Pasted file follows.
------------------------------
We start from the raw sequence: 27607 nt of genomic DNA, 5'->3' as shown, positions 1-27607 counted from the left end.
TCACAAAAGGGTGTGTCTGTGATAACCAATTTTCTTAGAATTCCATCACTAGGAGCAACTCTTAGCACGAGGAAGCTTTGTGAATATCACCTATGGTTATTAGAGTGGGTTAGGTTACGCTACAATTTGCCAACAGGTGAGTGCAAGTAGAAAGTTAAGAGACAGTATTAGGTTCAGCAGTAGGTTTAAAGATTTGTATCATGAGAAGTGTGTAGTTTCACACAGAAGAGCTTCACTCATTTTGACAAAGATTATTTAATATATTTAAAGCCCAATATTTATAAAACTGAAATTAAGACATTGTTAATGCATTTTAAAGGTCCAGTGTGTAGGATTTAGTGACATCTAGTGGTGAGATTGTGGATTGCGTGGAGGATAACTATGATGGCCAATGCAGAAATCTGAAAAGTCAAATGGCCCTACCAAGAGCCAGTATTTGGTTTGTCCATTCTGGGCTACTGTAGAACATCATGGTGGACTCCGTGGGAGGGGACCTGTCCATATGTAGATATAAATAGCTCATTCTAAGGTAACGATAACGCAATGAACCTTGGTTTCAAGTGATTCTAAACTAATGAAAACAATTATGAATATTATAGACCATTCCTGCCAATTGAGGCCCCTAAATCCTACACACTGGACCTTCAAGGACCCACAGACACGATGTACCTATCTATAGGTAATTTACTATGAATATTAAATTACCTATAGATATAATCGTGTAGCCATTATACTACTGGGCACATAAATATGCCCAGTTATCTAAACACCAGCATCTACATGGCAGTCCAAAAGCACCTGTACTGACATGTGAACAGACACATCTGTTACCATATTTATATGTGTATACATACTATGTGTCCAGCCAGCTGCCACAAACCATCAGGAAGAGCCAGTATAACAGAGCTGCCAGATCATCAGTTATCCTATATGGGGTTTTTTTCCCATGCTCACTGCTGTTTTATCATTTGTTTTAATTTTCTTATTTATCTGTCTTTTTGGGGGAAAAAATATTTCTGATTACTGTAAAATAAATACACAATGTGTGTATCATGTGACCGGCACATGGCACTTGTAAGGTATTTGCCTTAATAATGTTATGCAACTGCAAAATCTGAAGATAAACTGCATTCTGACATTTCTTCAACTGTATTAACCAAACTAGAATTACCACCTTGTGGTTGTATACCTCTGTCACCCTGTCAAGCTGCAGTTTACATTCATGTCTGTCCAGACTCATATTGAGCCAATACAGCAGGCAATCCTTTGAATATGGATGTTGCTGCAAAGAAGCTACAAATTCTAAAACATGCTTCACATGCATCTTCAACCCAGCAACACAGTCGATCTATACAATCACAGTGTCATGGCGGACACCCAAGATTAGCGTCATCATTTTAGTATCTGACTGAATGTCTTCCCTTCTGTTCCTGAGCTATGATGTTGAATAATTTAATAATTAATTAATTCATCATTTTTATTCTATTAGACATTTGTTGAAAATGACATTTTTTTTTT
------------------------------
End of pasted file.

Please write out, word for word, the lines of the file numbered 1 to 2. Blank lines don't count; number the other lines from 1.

We start from the raw sequence: 27607 nt of genomic DNA, 5'->3' as shown, positions 1-27607 counted from the left end.
TCACAAAAGGGTGTGTCTGTGATAACCAATTTTCTTAGAATTCCATCACTAGGAGCAACTCTTAGCACGAGGAAGCTTTGTGAATATCACCTATGGTTATTAGAGTGGGTTAGGTTACGCTACAATTTGCCAACAGGTGAGTGCAAGTAGAAAGTTAAGAGACAGTATTAGGTTCAGCAGTAGGTTTAAAGATTTGTATCATGAGAAGTGTGTAGTTTCACACAGAAGAGCTTCACTCATTTTGACAAAGATTATTTAATATATTTAAAGCCCAATATTTATAAAACTGAAATTAAGACATTGTTAATGCATTTTAAAGGTCCAGTGTGTAGGATTTAGTGACATCTAGTGGTGAGATTGTGGATTGCGTGGAGGATAACTATGATGGCCAATGCAGAAATCTGAAAAGTCAAATGGCCCTACCAAGAGCCAGTATTTGGTTTGTCCATTCTGGGCTACTGTAGAACATCATGGTGGACTCCGTGGGAGGGGACCTGTCCATATGTAGATATAAATAGCTCATTCTAAGGTAACGATAACGCAATGAACCTTGGTTTCAAGTGATTCTAAACTAATGAAAACAATTATGAATATTATAGACCATTCCTGCCAATTGAGGCCCCTAAATCCTACACACTGGACCTTCAAGGACCCACAGACACGATGTACCTATCTATAGGTAATTTACTATGAATATTAAATTACCTATAGATATAATCGTGTAGCCATTATACTACTGGGCACATAAATATGCCCAGTTATCTAAACACCAGCATCTACATGGCAGTCCAAAAGCACCTGTACTGACATGTGAACAGACACATCTGTTACCATATTTATATGTGTATACATACTATGTGTCCAGCCAGCTGCCACAAACCATCAGGAAGAGCCAGTATAACAGAGCTGCCAGATCATCAGTTATCCTATATGGGGTTTTTTTCCCATGCTCACTGCTGTTTTATCATTTGTTTTAATTTTCTTATTTATCTGTCTTTTTGGGGGAAAAAATATTTCTGATTACTGTAAAATAAATACACAATGTGTGTATCATGTGACCGGCACATGGCACTTGTAAGGTATTTGCCTTAATAATGTTATGCAACTGCAAAATCTGAAGATAAACTGCATTCTGACATTTCTTCAACTGTATTAACCAAACTAGAATTACCACCTTGTGGTTGTATACCTCTGTCACCCTGTCAAGCTGCAGTTTACATTCATGTCTGTCCAGACTCATATTGAGCCAATACAGCAGGCAATCCTTTGAATATGGATGTTGCTGCAAAGAAGCTACAAATTCTAAAACATGCTTCACATGCATCTTCAACCCAGCAACACAGTCGATCTATACAATCACAGTGTCATGGCGGACACCCAAGATTAGCGTCATCATTTTAGTATCTGACTGAATGTCTTCCCTTCTGTTCCTGAGCTATGATGTTGAATAATTTAATAATTAATTAATTCATCATTTTTATTCTATTAGACATTTGTTGAAAATGACATTTTTTTTTT